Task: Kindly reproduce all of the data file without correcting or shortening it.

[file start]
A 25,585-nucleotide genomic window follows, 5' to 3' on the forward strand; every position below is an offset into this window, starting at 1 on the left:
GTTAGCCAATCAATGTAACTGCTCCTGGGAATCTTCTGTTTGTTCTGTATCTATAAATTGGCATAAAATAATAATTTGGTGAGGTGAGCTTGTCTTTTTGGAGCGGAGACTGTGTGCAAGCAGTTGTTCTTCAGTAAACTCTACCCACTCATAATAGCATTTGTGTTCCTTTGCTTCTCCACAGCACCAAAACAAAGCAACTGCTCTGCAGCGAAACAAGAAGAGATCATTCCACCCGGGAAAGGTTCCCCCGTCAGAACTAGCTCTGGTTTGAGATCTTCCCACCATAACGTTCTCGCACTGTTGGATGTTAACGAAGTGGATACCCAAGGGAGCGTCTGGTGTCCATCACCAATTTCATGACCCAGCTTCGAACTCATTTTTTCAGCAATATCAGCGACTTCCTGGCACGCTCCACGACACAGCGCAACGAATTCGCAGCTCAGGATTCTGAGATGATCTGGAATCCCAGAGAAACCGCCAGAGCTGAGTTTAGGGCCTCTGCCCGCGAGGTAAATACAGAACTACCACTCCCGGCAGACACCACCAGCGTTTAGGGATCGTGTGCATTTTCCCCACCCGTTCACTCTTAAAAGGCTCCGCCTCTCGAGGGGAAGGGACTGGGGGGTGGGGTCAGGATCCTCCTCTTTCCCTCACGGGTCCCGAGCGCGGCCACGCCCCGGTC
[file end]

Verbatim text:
A 25,585-nucleotide genomic window follows, 5' to 3' on the forward strand; every position below is an offset into this window, starting at 1 on the left:
GTTAGCCAATCAATGTAACTGCTCCTGGGAATCTTCTGTTTGTTCTGTATCTATAAATTGGCATAAAATAATAATTTGGTGAGGTGAGCTTGTCTTTTTGGAGCGGAGACTGTGTGCAAGCAGTTGTTCTTCAGTAAACTCTACCCACTCATAATAGCATTTGTGTTCCTTTGCTTCTCCACAGCACCAAAACAAAGCAACTGCTCTGCAGCGAAACAAGAAGAGATCATTCCACCCGGGAAAGGTTCCCCCGTCAGAACTAGCTCTGGTTTGAGATCTTCCCACCATAACGTTCTCGCACTGTTGGATGTTAACGAAGTGGATACCCAAGGGAGCGTCTGGTGTCCATCACCAATTTCATGACCCAGCTTCGAACTCATTTTTTCAGCAATATCAGCGACTTCCTGGCACGCTCCACGACACAGCGCAACGAATTCGCAGCTCAGGATTCTGAGATGATCTGGAATCCCAGAGAAACCGCCAGAGCTGAGTTTAGGGCCTCTGCCCGCGAGGTAAATACAGAACTACCACTCCCGGCAGACACCACCAGCGTTTAGGGATCGTGTGCATTTTCCCCACCCGTTCACTCTTAAAAGGCTCCGCCTCTCGAGGGGAAGGGACTGGGGGGTGGGGTCAGGATCCTCCTCTTTCCCTCACGGGTCCCGAGCGCGGCCACGCCCCGGTC